The third lesson went more organized than the previous, but still, a lot of things need to be improved.
Recently made the second lesson. It passed better but was far more than perfect.
Yesterday I had the first coding class. I want to reflect a little bit on the received experience.
The administration offered me one hour after school on Friday. I came to school 30 minutes earlier to prepare everything. That was the right decision.
First, I must describe how I equipped the class. There was a projector, an iPad, and a MacBook. Everything was connected to a GL.iNet router. My iPhone also was connected to the router and provided an internet connection.
The first issue I got with Google Presentations. I prepared a presentation. The app told me that it needed an internet connection despite that Offline mode was enabled. The speed of the internet connection was slow, and the presentation was freezing every time. After some workarounds, I solved the issue by moving the iPhone on the terrace. My take off here is don’t rely on cloud services, and I must test everything in advance.
I started with 5 minutes delay but made a presentation to the students. The students switched on the computers, then I gave the mouses, and we caught another issue. The mouses were wireless with Bluetooth USB receivers. I tested them at home by connecting them sequentially. They worked fine. I didn’t take into account that students would switch on each mouse in a different order. So, you can imagine what happened next. All the mouses pared to random receivers. We spent about 10 minutes pairing each mouse.
Finally, we were ready to start. Another surprise was when my son, who was supposed to assist me, asked me for a computer too. Oh boy, that is what I didn’t expect at all. I had six laptops allocated to 12 students. I also had my laptop connected to the projector. I gave him mine. From then, my son was making the demonstration instead of me. He was making a story in Scratch. I tried to explain everything simultaneously and stopped him from doing something too complex for the first lesson.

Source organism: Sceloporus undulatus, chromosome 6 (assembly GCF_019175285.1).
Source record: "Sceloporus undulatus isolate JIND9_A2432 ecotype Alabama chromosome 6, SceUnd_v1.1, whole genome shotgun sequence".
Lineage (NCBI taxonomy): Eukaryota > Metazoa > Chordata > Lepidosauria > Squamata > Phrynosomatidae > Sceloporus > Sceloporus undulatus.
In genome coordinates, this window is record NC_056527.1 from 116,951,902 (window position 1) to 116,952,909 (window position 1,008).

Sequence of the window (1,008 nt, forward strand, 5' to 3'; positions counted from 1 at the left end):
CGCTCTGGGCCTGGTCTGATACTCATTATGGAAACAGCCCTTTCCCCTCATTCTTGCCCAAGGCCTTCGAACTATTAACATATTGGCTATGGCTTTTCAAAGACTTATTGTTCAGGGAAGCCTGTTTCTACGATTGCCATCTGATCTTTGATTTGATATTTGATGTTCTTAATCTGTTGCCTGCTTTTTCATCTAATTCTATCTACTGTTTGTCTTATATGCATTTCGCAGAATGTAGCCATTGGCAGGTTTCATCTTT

The first class was very challenging for me, but I hope the kids enjoyed it. They were laughing at funny things in Scratch. They were helping each other when someone was stuck. They were asking me questions and showing the results. At the end of the class, each group created their first small project. I had an idea to make a small website, where all the projects we’ll be published automatically. But that will be the next story.
Stumbled upon on a comment under one video on YouTube. It made me think is visual coding is really a coding or it’s just a sort of games.
In the beginning we work as one single team. I, as the founder, engineers, and a support guy. We know how each one’s working. We didn’t need performance reviews. I’ve been raising salaries depending on how our cash flow grows.
Image if need to create a Grid component. Let’s design the component.
Our class don’t have a dedicated room, so we must bring the computers, connect and move them out after the class. A better option would be to use laptops. A good option would be ARM-based Pinebook Pro, but the manufacturer is experiencing a severe shortage on microchips. Other budget laptops what I’ve seen are at very poor quality. As I pay for the hardware by myself, I want to be very thrifty.
Having good developed education plan gives more confidence in teaching.
My class will have kids at ages from 6 to 8. I assume coding on Python would be quite challenging for them, so I’ll stick with visual coding.
My two sons go to private Montessori school here in Alicante. It’s small but has a very friendly and cooperative environment. I thought how can I contribute back to the school, apart from just paying the fees. An idea came up to me. Why not share my experience in coding? Also, my older son is seven and shows consistent interest in computers, so I would mash two potatoes with one fork.
Several times I thought that I must create a blog and share some experience and thoughts. Who knows maybe some of them could be useful. Time to start.